As mayor, Ken Haller supported open meetings. As stated in a February 1985 Shoreline, he “...welcomed all citizens to attend meetings and offer suggestions and criticisms.” The tug-of-war between pro-development and pro-status quo factions often played out at his meetings. 

Among the frustrated efforts dragging on for years were proposals for a third bridge. Haller joined a delegation to Raleigh to petition the Department of Transportation to build a third bridge to Bogue Banks. (Today’s Pine Knoll Blvd. was, in accord with A.C. Hall’s city plan, originally named Bridge Road, anticipating a bridge where McGinnis Point now begins.) Most residents seemed to want a third bridge but did not want it in their neighborhood.

Haller, who liked to write light verse, put it this way:
We need a bridge.
We all agree,
But that’s the end
Of harmony.

We need a bridge.
Where’s it to be?
Ah! That is where
We disagree....
Frustrated, he ended:
How reconcile
These differing views:
The bridge? Forget it!
Use canoes!

Also, Mayor Haller was intensely involved in the big debate over building a commercial town center, also designed in A.C. Hall’s original plan and strongly supported by the Roosevelt Interests. It was the town center issue that would be the most contentious of Haller’s administration, and by the time it passed in 1985, commercial investors were no longer interested.

Debates over development went beyond the controversial commercial center to the size of multi-family dwellings, including not only new condominium proposals but also motels. In 1980, there was a “new provision” in the zoning ordinance, which  “while maintaining the allowable density of ten living units per acre, permits density to be varied on specific lots in a subdivision up to a maximum of 15 living units per acre in order to achieve best use of land and terrain, provided the average density of the entire subdivision does not exceed 10 living units per acre.” This provision would ease the way for developers who were about to build condominiums, while still controlling the size of those complexes. But, it would not end the units-per-acre debate, and in 1980, about three years after Haller had left office the first time, the density would be limited to eight units per acre.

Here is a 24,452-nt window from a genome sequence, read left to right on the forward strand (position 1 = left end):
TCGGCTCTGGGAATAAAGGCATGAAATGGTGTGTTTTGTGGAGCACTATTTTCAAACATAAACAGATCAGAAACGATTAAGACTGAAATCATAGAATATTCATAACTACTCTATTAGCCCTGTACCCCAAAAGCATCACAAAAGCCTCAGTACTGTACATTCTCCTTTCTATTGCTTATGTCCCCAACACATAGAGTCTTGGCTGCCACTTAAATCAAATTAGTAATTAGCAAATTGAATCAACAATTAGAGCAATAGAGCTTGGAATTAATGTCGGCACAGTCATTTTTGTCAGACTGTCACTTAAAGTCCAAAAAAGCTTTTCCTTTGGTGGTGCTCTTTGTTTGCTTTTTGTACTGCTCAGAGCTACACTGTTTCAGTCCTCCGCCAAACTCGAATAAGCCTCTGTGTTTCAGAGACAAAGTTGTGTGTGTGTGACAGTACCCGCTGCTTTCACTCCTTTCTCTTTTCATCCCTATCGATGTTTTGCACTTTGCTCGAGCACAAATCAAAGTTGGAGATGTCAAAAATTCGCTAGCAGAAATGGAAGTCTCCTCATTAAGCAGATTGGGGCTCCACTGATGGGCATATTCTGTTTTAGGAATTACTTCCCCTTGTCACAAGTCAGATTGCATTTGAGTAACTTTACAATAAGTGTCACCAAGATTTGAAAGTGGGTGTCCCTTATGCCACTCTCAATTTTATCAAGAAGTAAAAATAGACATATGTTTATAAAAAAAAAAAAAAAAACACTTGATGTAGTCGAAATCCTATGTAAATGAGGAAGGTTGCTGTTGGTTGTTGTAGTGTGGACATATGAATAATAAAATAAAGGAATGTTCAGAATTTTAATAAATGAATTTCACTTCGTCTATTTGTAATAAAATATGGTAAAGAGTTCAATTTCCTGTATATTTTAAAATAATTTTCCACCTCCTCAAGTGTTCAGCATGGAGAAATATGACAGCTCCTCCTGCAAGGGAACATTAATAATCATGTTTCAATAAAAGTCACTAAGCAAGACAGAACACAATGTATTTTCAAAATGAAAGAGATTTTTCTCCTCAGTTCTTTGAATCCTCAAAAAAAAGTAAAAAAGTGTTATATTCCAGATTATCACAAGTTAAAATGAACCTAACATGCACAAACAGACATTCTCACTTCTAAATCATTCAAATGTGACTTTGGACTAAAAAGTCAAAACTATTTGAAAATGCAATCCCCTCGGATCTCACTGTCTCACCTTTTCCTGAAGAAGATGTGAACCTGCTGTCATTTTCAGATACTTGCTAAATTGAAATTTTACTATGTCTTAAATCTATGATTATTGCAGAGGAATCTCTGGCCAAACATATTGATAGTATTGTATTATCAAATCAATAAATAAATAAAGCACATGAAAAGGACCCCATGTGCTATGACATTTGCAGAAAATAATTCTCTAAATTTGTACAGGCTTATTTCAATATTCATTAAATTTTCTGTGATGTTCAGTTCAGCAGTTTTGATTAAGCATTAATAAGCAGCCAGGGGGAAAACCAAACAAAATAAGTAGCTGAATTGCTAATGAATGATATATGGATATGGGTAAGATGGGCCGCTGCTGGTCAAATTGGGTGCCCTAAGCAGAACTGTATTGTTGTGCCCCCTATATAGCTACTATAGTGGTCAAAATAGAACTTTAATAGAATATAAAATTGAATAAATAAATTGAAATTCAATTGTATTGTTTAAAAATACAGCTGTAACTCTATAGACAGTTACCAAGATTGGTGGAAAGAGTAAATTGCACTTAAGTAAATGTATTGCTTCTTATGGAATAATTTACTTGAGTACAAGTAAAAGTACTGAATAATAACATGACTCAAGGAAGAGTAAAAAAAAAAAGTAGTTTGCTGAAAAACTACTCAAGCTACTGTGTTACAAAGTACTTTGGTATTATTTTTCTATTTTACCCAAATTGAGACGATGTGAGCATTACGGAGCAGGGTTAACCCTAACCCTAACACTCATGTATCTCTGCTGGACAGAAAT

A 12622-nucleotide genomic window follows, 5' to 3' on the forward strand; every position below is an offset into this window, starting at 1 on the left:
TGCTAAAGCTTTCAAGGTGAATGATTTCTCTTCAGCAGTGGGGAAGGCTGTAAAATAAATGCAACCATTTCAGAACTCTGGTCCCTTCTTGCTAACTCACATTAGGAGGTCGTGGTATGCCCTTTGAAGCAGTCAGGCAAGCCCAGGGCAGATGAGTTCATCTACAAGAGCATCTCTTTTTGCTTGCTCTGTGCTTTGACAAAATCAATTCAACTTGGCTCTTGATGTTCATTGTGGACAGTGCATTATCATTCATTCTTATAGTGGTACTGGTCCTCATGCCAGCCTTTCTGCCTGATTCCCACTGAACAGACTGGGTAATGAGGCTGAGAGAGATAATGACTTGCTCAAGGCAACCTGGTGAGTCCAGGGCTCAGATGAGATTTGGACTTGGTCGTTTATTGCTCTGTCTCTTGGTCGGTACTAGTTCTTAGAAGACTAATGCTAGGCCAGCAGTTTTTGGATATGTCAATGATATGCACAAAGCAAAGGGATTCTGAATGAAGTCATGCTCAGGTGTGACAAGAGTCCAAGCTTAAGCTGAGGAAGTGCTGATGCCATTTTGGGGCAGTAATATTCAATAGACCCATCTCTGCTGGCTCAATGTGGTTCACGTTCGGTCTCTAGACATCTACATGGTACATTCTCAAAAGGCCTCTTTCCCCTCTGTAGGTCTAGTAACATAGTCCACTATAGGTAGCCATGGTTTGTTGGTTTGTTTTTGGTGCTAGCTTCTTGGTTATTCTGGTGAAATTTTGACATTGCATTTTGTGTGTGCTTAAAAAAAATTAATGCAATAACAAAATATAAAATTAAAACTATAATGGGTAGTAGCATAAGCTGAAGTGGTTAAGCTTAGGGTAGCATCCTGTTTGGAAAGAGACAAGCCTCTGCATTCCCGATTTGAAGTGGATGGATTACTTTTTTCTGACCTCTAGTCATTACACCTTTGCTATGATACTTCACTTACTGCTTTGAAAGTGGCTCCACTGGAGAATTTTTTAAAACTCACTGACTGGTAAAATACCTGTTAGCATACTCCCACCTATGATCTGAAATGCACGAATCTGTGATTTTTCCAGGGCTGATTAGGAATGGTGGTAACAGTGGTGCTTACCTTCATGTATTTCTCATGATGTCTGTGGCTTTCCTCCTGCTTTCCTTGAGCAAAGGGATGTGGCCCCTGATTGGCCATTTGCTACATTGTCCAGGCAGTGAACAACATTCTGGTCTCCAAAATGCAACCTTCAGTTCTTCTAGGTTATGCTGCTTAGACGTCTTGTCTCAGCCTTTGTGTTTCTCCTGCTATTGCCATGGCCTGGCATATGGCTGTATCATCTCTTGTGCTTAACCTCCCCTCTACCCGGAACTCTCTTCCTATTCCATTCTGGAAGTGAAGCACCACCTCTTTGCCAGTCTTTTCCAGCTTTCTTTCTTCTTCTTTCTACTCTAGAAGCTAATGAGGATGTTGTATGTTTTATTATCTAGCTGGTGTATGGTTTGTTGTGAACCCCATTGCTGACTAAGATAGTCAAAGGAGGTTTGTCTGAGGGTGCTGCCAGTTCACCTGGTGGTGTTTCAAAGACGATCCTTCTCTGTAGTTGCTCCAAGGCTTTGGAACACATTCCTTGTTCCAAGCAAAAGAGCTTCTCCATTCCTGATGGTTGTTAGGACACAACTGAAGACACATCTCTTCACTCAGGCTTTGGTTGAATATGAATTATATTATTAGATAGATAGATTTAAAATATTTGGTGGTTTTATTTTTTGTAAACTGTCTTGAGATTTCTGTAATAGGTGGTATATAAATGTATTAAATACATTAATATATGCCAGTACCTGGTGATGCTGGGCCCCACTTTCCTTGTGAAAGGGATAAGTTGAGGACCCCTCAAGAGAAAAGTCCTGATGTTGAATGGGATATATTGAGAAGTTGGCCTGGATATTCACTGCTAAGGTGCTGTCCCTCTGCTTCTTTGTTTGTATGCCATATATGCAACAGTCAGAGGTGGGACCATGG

But, this restrictive zoning decision did not end debate. Its application to motels caused a lawsuit against the town by owners of the John Yancey Hotel. In 1984, Mayor Haller, once again in office, helped resolve the case; commissioners agreed to increase the number of bedroom units allowed per acre to 22.

Another troublesome issue that would come up during Mayor Haller’s tenure was the problem of flooding in eastern sections of Pine Knoll Shores. This one would remain unresolved, but there were big accomplishments during Haller’s years in office. For example, the proposed Marine Resource Center became a reality, opening in 1977. Haller had an even more direct hand in establishing rescue squads and a fire department as well as in building a new town hall, dedicated in May 1979.